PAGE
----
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Singapore Airlines extends transit arrangements to more countries

Passengers from China, Japan, and South Korea can now transit via Changi

In another good turn of events, Singapore Airlines announced on 22 Jun that customers from China, Japan and South Korea can now travel via Singapore to any points on the SIA network, including destinations served by Silkair or Scoot.

Singapore Airlines has earlier commenced transit facilities for passengers travelling from Australia and New Zealand since 11 Jun. 

Tickets for these new transit flights have been made on sale since 23 Jun (Tue) on the Singapore Airlines website.

Approved points of departure

As of 23 Jun, these are the approved cities of origin where passengers are allowed to transit via Changi:

CountryCityServed by
AustraliaAdelaideSingapore Airlines
BrisbaneSingapore Airlines
MelbourneSingapore AIrlines
SydneySingapore Airlines
ShanghaiSingapore Airlines
Hong Kong SARSingapore Airlines / Scoot
JapanOsakaSingapore Airlines
Tokyo-NaritaSingapore Airlines
South KoreaSeoul-IncheonSingapore Airlines
New ZealandAucklandSingapore Airlines
ChristchurchSingapore Airlines

Note that this list applies only for outbound journeys. For customers who wish to book return flights, both of the origin and destination must be on the approved list. For instance, customers who wish to fly from Sydney to Kuala Lumpur can only buy a one-way ticket, but customers who wish to fly from Sydney to Shanghai will be allowed to purchase return tickets.

The new Changi transit experience

In announcing the transit arrangements earlier in June for passengers from Australia and New Zealand, transit passengers will be herded to a transit holding area (THA) that is separate from passengers departing from Singapore.

Transit holding area for transit customers

In addition, Singapore Airlines is also seating transit passengers in a different zone on the aircraft from their point of origin, separate from other customers ending their journeys in Singapore.

Once in Singapore, transit passengers will disembark last, after all the other passengers leave the aircraft. This group of passengers will be escorted to the nearest THAs located near A21 or at gate C3, by ground staff. Transit passengers will not be allowed to visit any shops, restaurants, lounges and any amenities along the way.

If the transit time is 75 minutes or less, customers wil lbe escorted directly to the departing flight’s gate hold-room.

There will be a temperature screening area at the entrance of all the THAs, and only authorised passengers and staff will be allowed into the THAs. Transit passengers should also note that they are required to wear a mask at all times, except when they are eating, drinking or smoking.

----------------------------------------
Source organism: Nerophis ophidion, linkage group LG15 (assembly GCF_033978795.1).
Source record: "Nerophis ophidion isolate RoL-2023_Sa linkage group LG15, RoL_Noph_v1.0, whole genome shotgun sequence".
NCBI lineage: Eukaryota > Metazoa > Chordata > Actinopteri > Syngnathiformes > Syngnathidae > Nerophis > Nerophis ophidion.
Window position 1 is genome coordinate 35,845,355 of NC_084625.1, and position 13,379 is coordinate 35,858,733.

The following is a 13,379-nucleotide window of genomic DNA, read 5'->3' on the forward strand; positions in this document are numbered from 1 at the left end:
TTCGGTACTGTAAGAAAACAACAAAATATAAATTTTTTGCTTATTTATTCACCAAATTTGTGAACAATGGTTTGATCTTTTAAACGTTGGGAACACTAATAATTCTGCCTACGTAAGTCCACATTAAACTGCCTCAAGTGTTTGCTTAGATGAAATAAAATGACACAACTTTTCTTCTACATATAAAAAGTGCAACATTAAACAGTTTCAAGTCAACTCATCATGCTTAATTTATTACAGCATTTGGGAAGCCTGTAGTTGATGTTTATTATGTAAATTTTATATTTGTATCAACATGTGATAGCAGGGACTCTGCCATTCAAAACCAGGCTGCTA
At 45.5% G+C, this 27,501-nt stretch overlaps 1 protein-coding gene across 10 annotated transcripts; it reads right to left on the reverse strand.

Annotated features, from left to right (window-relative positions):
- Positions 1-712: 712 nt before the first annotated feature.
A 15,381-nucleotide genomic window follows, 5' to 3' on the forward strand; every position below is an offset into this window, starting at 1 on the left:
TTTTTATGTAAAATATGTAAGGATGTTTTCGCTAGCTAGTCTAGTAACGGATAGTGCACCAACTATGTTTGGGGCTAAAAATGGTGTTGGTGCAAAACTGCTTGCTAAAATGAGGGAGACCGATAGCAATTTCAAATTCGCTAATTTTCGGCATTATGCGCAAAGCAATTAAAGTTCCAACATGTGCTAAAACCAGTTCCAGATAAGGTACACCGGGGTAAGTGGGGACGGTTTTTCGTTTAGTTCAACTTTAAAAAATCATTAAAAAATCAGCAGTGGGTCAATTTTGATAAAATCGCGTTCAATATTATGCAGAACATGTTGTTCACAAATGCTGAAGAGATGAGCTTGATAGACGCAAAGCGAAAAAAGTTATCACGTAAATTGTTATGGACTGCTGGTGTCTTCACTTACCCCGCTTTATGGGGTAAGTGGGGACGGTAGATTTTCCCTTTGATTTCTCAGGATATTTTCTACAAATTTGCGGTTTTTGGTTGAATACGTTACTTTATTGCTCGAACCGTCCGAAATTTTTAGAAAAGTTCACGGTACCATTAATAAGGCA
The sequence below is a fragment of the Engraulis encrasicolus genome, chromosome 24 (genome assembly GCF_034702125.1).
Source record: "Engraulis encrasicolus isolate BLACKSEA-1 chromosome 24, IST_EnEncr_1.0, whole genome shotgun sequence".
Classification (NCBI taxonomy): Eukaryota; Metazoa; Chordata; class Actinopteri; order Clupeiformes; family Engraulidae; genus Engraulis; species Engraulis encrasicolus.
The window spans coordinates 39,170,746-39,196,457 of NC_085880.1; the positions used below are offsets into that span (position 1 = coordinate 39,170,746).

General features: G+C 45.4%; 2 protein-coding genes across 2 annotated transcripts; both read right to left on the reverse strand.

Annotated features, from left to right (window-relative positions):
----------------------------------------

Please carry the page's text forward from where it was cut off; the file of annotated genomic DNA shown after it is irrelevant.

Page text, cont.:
Note that premium passengers will still not be able to access the SilverKris lounge for now and will have their own dedicated area at the THAs, with free refreshments.

Changi Airport has published a video outlining the experience, which you can watch here:

New Changi Transit Programme

Transit hotel now open

Changi Airport’s transit hotel, Aerotel, located at Terminal 1 is now open for passengers with long layovers. Transit passengers who have made bookings should inform the Changi Experience Ambassador on duty for assistance, who will escort them to the hotel. 

Aerotel, Singapore Changi Airport Terminal 1

Note that transit passengers who book a transit hotel room will be required to remain in their rooms the entire time of their stay, and will not be allowed to roam around the temrinal. Upon check-out, they will be escorted to either the THAs or their gates.

Final thoughts

CAAS has earlier told The Straits Times that “hundreds” of customers have transited via Changi Airport since transit traffic reopened to passengers in mid-June. With this expansion of the ‘white-list’ of countries, the number is expected to go up significantly, as global travel resumes in a steady fashion.

CAAS has also said that it is now assessing applications from other airlines on transit arrangements, so we can only hold our breathe and wait for other airlines to resume their flight via Changi Airport.

Of course, this transit arrangement is far from the original Changi experience, but in a time like this, being able to travel from point A to point B is certainly more essential than the transit experience. We will all yearn for the day where we can roam freely once again, but I guess we can only sit and wait for that day to arrive.

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